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Essays by Donald N. Anderson
Let's fund some school for all children 113 kb 22 December 2009
Dr. Anderson outlines a proposal to provide state funding for
only crucial parts of a student's education. This funding
would be directed to the school of the parent's choice be it
government, private, charter or home school. The state
funding would be continent on satisfactory performance on
state tests in the areas for which the state provides funding.
This 9 page paper provides the background (and footnotes) to
examine the proposed change in the way schools are funded.
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linked publishing date below.
Author Title Published
1 Brimlow, Peter The Worm in the Apple, How Teachers Unions are Destroying American 2003
As one reviewer states "Teachers should withdraw their
support of unions until the unions can shift their priorities to
actually caring about the students." and "Every American
with a child in public school should read this book." Having
been a public schoolteacher and NEA member in the 1960s
this book hits home. Mr. Brimlow is correct that the NEA is
not a positive force in American education, but I do not
believe it is the only source of declining quality. The
bureaucracies have been built. Killing the NEA will not
clean them out.
2 Gatto, John Taylor 2005
Dumbing Us Down: The Hidden History of Compulsory Schooling
Gatto describes schooling, as opposed to learning, as a
"twelve-year jail sentence where bad habits are the only
curriculum truly learned. I teach school and win awards
doing it," taunts the author. Also "Well-schooled people are
irrelevant. They can sell film and razor blades, push paper
and talk on telephones, or sit mindlessly before a flickering
computer terminal, but as human being they are useless."
Gatto makes the point many of us have articulated that being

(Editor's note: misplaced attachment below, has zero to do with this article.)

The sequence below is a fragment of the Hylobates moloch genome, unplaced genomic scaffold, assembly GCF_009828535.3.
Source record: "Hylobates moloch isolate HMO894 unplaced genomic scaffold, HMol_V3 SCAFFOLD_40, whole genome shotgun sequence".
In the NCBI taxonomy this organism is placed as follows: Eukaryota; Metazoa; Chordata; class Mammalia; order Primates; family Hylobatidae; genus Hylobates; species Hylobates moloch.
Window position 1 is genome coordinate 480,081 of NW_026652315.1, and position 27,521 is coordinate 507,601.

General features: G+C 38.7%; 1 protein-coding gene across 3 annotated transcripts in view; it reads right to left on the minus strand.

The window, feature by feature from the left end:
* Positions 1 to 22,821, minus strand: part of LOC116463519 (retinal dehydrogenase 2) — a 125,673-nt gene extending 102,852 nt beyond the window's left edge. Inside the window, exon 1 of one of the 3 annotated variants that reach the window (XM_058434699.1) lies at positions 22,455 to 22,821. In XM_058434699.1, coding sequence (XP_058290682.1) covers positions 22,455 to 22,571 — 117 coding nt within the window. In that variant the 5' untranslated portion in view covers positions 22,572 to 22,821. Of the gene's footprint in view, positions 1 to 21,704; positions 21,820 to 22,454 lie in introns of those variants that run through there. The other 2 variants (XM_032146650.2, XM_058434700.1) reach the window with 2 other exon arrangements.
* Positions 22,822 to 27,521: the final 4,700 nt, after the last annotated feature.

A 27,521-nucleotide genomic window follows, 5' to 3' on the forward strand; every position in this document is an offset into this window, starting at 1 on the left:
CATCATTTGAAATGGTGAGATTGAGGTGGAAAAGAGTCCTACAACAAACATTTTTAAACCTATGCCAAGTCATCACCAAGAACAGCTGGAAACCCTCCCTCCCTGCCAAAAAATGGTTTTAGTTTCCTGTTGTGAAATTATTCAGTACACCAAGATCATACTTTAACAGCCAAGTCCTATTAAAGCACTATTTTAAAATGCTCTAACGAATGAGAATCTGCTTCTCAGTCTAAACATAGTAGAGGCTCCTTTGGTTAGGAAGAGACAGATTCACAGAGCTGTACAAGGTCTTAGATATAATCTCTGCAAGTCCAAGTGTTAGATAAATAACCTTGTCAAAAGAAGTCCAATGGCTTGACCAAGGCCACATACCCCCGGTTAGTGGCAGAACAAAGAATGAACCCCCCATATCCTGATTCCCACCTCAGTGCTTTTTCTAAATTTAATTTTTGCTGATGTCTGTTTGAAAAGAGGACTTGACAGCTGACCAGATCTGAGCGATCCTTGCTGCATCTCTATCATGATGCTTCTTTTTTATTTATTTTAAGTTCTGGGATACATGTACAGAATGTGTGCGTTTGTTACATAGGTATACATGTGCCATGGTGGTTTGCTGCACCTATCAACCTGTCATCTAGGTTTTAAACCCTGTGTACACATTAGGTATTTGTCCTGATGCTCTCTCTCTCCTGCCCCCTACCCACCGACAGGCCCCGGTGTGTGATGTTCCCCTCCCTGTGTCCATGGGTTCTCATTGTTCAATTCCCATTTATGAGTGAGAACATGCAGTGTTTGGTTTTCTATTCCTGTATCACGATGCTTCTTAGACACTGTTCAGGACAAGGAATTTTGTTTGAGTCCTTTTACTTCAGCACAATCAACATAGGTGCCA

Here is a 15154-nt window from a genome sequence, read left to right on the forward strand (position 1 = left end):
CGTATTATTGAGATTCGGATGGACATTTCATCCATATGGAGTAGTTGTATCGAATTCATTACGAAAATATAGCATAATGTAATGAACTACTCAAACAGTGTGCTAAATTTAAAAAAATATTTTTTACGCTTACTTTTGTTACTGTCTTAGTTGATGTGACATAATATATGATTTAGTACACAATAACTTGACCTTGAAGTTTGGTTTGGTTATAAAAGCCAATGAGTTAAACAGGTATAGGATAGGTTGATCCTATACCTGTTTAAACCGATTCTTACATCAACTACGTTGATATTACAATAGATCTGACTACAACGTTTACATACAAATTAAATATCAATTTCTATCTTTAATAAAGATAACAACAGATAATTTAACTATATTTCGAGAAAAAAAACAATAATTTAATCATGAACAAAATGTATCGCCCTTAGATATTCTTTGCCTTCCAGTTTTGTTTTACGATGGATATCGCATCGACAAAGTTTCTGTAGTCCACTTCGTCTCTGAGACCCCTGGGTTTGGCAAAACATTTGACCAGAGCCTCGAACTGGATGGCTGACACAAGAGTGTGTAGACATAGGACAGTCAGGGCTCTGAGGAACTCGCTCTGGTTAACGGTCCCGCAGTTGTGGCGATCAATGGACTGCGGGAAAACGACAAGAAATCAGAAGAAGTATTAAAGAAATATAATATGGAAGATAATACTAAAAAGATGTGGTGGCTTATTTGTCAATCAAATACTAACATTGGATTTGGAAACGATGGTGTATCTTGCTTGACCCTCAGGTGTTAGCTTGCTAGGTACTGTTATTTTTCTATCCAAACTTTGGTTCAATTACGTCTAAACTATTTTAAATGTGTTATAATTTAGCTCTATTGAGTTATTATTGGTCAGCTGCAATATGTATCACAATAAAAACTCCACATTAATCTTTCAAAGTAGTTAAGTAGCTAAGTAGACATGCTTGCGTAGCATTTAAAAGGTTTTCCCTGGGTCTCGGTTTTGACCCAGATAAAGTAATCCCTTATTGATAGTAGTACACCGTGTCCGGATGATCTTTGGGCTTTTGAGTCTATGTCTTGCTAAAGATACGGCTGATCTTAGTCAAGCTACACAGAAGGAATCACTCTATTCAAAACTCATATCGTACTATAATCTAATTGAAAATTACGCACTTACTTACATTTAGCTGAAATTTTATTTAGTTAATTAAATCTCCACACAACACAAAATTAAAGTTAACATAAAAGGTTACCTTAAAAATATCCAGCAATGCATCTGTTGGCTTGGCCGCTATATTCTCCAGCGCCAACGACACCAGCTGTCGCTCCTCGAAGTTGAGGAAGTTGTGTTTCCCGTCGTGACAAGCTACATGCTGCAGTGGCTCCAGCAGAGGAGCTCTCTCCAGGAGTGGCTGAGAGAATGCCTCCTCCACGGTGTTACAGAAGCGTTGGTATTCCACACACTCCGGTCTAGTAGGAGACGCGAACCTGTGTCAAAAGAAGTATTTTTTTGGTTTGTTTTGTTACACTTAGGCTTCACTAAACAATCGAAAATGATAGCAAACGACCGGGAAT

well-schooled does not mean being well-educated. An
introduction to Gatto's thought. 144 pages.
3 Gatto, John Taylor The Underground History of American Education 2001
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Gatto taught school in New York City for 30 years and won
"teacher of the year" awards for both the City and the State
of New York. He reviews the history of American education
to show that some of the deepest rooted problems are not
recent or unplanned, but are deeply philosophical ideas that
were fashioned over a century ago. Briefly, these
educational philosopher's intent was to use mass schooling to
prevent the intellectual development of most people and
make them useful cogs in an industrial society. They did not
foresee the dangerous side effects of this stunted
development. I think this is Gatto's best book although the
lack of editing makes a bit awkward to read. 412 pages.
4 Gatto, John Taylor Weapons of Mass Instruction: A Schoolteacher's Journey through the Dark World 2009
Gatto has done us all a huge service by providing a history
of educational thought in America and identified its roots
and personalities. You would be correct if you thought my
education school classes failed to mention this part of
history. After reading his earlier books, I went back and read
more thoroughly the musings of John Dewey and others. It
was a revelation and something I felt was not compatible
with the American ideals of freedom. The “dumbing down”
process was evident to me even in the 1940s although at that
time it was just getting well started. I shudder to think of the
many fellow citizens who have been unable to break free
and perform their own critical evaluations. 192 pages.
Doomed to Fail: The built-in Defects of American Education 2005
5 Zoch, Paul A.
Paul Zoch has done a great job of tying together the ideas in
educational philosophy that have led to the tragic decline of
American public education. His story of the psychologists,
and pedagogs who enthusiastically promoted their ideas,
shows how the schools have been transformed for the worse.
His history correctly takes up most of the book since it is
important to understand the blend of diverse ideas that taken
together have moved our public schools away from
academic prowess. His emphasis on the primacy of intense
student work on their education is refreshing. Teachers
cannot drill a hole in each students skull and pour in an
education. Some home-schoolers have demonstrated, in fact,
that a subject outline, some books, and intense questioning
can produce superior students with minimal actual
“instruction.” 202 pages.
• Revised 22 December 2009
2 of 2 12/23/2009 2:18 PM